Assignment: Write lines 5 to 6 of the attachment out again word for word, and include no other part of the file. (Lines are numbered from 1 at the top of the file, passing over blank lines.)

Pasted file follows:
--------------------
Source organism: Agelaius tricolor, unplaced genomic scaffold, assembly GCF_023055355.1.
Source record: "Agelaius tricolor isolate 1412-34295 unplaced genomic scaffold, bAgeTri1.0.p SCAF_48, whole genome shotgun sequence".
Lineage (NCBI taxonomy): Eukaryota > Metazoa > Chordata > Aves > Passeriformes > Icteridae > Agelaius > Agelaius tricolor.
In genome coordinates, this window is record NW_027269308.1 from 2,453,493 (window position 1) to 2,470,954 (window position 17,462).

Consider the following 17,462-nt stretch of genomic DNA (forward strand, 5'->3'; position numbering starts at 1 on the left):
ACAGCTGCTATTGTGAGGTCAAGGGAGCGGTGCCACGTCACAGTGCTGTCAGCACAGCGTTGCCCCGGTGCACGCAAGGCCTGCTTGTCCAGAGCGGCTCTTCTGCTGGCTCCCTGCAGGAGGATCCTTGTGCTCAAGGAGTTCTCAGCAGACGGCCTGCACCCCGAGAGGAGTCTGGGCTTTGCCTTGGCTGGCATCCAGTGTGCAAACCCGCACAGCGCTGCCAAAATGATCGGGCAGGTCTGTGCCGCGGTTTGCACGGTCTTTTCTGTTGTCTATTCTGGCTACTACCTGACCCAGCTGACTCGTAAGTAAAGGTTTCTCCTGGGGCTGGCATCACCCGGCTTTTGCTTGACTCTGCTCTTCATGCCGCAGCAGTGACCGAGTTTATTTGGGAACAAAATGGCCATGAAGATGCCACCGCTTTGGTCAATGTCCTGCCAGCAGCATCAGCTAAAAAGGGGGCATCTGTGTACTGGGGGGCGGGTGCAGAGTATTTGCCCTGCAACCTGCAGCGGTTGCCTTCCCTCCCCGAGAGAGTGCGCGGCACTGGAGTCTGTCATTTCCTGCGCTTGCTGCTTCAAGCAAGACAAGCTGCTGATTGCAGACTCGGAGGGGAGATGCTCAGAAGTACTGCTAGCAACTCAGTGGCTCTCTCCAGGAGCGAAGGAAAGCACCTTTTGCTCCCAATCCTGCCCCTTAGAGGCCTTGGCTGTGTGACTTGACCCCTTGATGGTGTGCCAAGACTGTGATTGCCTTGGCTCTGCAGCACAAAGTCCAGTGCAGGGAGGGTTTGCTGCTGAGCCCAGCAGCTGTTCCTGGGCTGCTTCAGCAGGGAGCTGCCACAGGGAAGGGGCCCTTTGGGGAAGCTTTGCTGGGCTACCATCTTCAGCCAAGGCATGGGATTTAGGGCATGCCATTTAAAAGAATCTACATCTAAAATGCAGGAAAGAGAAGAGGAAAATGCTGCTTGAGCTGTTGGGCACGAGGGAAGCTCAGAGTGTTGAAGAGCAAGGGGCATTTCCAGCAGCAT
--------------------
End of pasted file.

Consider the following 17,462-nt stretch of genomic DNA (forward strand, 5'->3'; position numbering starts at 1 on the left):
ACAGCTGCTATTGTGAGGTCAAGGGAGCGGTGCCACGTCACAGTGCTGTCAGCACAGCGTTGCCCCGGTGCACGCAAGGCCTGCTTGTCCAGAGCGGCTCTTCTGCTGGCTCCCTGCAGGAGGATCCTTGTGCTCAAGGAGTTCTCAGCAGACGGCCTGCACCCCGAGAGGAGTCTGGGCTTTGCCTTGGCTGGCATCCAGTGTGCAAACCCGCACAGCGCTGCCAAAATGATCGGGCAGGTCTGTGCCGCGGTTTGCACGGTCTTTTCTGTTGTCTATTCTGGCTACTACCTGACCCAGCTGACTCGTAAGTAAAGGTTTCTCCTGGGGCTGGCATCACCCGGCTTTTGCTTGACTCTGCTCTTCATGCCGCAGCAGTGACCGAGTTTATTTGGGAACAAAATGGCCATGAAGATGCCACCGCTTTGGTCAATGTCCTGCCAGCAGCATCAGCTAAAAAGGGGGCATCTGTGTACTGGGGGGCGGGTGCAGAGTATTTGCCCTGCAACCTGCAGCGGTTGCCTTCCCTCCCCGAGAGAGTGCGCGGCACTGGAGTCTGTCATTTCCTGCGCTTGCTGCTTCAAGCAAGACAAGCTGCTGATTGCAGACTCGGAGGGGAGATGCTCAGAAGTACTGCTAGCAACTCAGTGGCTCTCTCCAGGAGCGAAGGAAAGCACCTTTTGCTCCCAATCCTGCCCCTTAGAGGCCTTGGCTGTGTGACTTGACCCCTTGATGGTGTGCCAAGACTGTGATTGCCTTGGCTCTGCAGCACAAAGTCCAGTGCAGGGAGGGTTTGCTGCTGAGCCCAGCAGCTGTTCCTGGGCTGCTTCAGCAGGGAGCTGCCACAGGGAAGGGGCCCTTTGGGGAAGCTTTGCTGGGCTACCATCTTCAGCCAAGGCATGGGATTTAGGGCATGCCATTTAAAAGAATCTACATCTAAAATGCAGGAAAGAGAAGAGGAAAATGCTGCTTGAGCTGTTGGGCACGAGGGAAGCTCAGAGTGTTGAAGAGCAAGGGGCATTTCCAGCAGCAT